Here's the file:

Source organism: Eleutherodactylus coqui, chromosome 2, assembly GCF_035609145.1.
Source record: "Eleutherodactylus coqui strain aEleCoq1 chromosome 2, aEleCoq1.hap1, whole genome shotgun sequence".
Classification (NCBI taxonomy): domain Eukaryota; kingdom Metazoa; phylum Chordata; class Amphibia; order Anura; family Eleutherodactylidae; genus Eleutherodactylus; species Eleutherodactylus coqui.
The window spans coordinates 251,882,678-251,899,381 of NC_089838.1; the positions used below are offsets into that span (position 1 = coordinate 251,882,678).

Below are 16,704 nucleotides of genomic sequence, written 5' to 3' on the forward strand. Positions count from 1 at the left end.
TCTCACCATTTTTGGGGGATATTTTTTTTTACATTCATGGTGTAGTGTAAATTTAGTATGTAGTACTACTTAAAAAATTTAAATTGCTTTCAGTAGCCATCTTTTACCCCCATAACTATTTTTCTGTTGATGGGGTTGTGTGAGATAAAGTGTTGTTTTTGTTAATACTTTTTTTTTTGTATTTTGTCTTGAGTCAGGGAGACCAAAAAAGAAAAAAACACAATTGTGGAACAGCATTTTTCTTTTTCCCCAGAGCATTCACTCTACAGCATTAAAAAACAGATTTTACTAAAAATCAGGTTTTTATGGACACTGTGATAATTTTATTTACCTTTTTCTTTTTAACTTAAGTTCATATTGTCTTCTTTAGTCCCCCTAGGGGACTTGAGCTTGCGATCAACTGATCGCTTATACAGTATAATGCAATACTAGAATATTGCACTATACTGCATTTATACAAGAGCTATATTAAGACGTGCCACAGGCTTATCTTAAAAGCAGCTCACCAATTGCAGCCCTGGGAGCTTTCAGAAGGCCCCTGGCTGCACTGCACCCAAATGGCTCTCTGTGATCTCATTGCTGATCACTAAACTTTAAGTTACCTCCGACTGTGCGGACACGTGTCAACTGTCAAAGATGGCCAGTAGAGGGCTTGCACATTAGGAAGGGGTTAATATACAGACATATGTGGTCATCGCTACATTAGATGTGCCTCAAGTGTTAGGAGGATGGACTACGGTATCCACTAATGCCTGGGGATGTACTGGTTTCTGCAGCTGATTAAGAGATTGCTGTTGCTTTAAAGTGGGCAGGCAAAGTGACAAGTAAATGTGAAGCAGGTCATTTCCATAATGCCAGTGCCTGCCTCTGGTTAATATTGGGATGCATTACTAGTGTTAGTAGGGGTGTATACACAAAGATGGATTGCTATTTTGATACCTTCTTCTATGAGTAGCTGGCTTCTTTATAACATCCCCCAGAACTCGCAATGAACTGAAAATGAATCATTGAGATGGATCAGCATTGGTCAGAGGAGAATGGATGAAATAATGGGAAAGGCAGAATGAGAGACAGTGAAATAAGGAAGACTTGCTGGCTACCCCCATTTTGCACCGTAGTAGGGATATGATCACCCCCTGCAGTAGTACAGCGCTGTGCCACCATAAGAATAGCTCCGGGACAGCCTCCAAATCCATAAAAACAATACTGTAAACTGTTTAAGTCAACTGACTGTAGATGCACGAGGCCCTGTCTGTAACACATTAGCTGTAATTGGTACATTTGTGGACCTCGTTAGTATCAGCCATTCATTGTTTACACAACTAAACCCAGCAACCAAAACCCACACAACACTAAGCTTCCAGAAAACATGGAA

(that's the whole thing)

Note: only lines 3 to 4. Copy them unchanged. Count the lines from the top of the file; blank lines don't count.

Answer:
Classification (NCBI taxonomy): domain Eukaryota; kingdom Metazoa; phylum Chordata; class Amphibia; order Anura; family Eleutherodactylidae; genus Eleutherodactylus; species Eleutherodactylus coqui.
The window spans coordinates 251,882,678-251,899,381 of NC_089838.1; the positions used below are offsets into that span (position 1 = coordinate 251,882,678).